Ian Rankin donates personal letters from JK Rowling and Iain Banks to the nation

Crime writer Ian Rankin has donated personal letters from fellow Scottish authors JK Rowling, Val McDermid and Iain Banks to the nation as part of a clear-out after he downsized to a new flat in Edinburgh.

Ian Rankin has sold more than 20 million books around the world since the first Inspector Rebus novel was published in 1987.
Ian Rankin has sold more than 20 million books around the world since the first Inspector Rebus novel was published in 1987.

The National Library of Scotland today confirmed the best-selling novelist, who published his first Inspector Rebus book 32 years ago, had donated around 50 boxes of manuscripts and correspondence spanning five decades.

It has revealed that the treasure trove contains letters from novelists like Ruth Rendell and Jilly Cooper, as well as police officers who helped Rankin with his research on the Rebus novels, as well as leading political figures.

It will be hiring a dedicated curator to properly catalogue and promote the Rankin archive, which dates from 1972-2018, and is expected to be showcased in a future exhibition.

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    The original manuscript for the first Inspector Rebus novel Knots and Cross is part of the archive Rankin has donated to the National Library.

    The archive, which now takes up more than 21 feet of shelving in the national collection, includes the original manuscript for the first Inspector Rebus novel, Knots and Crosses, which was partly written and set in the library's headquarters on George IV Bridge.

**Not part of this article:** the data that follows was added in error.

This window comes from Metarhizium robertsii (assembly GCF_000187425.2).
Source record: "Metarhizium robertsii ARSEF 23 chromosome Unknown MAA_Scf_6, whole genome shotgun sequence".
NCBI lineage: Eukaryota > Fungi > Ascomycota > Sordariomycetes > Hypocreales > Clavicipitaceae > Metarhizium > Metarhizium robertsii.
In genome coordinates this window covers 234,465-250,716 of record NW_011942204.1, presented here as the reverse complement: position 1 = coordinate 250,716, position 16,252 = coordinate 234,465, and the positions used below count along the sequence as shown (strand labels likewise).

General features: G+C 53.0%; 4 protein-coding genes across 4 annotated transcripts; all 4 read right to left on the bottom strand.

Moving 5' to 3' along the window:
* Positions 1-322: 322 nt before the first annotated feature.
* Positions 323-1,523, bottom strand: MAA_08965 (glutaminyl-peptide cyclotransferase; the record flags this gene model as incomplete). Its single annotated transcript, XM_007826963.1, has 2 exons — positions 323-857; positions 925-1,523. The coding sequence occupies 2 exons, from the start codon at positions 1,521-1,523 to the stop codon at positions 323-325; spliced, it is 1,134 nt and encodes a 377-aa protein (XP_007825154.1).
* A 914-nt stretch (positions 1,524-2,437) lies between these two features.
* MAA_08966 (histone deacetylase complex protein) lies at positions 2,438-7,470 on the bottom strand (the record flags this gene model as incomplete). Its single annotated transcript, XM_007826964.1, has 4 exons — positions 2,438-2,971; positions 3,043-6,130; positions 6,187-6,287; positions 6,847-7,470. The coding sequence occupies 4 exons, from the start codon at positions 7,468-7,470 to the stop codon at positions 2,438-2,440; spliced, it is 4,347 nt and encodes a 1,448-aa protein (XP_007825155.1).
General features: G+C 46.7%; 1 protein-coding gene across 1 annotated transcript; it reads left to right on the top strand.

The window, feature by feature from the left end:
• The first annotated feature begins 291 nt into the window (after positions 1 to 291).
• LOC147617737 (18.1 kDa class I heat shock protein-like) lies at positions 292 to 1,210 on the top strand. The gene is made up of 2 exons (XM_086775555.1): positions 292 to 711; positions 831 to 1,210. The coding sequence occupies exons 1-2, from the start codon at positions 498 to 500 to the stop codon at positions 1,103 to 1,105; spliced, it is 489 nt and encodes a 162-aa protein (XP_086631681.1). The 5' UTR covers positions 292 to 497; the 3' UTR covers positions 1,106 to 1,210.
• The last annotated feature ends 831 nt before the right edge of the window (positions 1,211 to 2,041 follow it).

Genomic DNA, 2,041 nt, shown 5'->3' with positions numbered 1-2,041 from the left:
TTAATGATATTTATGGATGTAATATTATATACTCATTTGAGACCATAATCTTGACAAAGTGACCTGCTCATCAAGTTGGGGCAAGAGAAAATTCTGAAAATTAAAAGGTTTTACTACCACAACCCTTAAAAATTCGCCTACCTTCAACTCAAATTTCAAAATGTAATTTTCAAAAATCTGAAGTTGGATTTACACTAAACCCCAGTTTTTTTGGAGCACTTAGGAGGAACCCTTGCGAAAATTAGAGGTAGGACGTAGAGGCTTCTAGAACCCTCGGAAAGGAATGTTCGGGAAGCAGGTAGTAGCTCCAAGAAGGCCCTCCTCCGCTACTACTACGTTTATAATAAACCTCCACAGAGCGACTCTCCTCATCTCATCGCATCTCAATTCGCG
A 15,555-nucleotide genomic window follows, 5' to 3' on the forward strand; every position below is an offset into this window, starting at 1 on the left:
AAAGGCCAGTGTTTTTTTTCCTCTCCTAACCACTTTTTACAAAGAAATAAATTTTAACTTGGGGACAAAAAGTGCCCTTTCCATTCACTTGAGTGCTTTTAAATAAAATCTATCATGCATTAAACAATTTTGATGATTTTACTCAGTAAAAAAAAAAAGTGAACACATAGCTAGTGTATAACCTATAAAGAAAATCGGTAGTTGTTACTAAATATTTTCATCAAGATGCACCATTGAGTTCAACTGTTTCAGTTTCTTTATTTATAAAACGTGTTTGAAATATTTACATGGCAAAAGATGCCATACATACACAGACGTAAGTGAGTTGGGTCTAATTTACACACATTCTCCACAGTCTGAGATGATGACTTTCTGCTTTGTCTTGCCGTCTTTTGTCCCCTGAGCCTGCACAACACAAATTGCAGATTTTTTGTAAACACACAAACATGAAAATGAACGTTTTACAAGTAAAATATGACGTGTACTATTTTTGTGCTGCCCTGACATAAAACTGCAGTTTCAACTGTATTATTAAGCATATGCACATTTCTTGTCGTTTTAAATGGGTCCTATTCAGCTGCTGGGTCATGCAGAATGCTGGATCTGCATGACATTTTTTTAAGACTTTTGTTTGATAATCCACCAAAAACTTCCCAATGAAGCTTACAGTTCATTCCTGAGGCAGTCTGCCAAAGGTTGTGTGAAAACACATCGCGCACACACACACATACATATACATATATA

An extensive celebration of the late Dame Muriel Spark based on archives held by the National Library was recently staged there to coincide with the centenary of her birth in 1918.

    The National Library previously staged a 20th anniversary celebration of the Inspector Rebus novels in 2007.

    Rankin, who recently moved from the Merchiston area to the Quartermile development overlooking the Meadows, described the archive as “a pretty complete author’s life, late-20th century-style."

    He said today: “I remember that in my first week as a postgraduate student we were given a tour of the National Library of Scotland, including access to the basement levels.

    "Those vaulted underground corridors would reappear in the climactic scenes of my first Rebus novel.

    "The National Library has seemed like a friend ever since, so it seems fitting – as well as a thrill and an honour – that my archive should find a permanent home there.”

    National Librarian John Scally said: “Ian Rankin is a well-known face to us here at the National Library.

    "We knew him when he was researching Muriel Spark as part of his PhD, and we knew him when he penned his first novels here in our very reading rooms.

    "Little did we know then just how successful he was to become, and that in time, his archive would be as gratefully received as Spark’s. It will be preserved into perpetuity alongside other Scottish literary giants.

    “Rankin’s main protagonist, John Rebus, has walked George IV Bridge many times, and frequently visited this very Library while researching cases.

    "We are honoured to be a character in the Rebus novels alongside the city of Edinburgh, and we feel this is the rightful home for Ian’s archive. Because of his generosity, readers will be able to gain insight into the creative process of this wonderful writer.”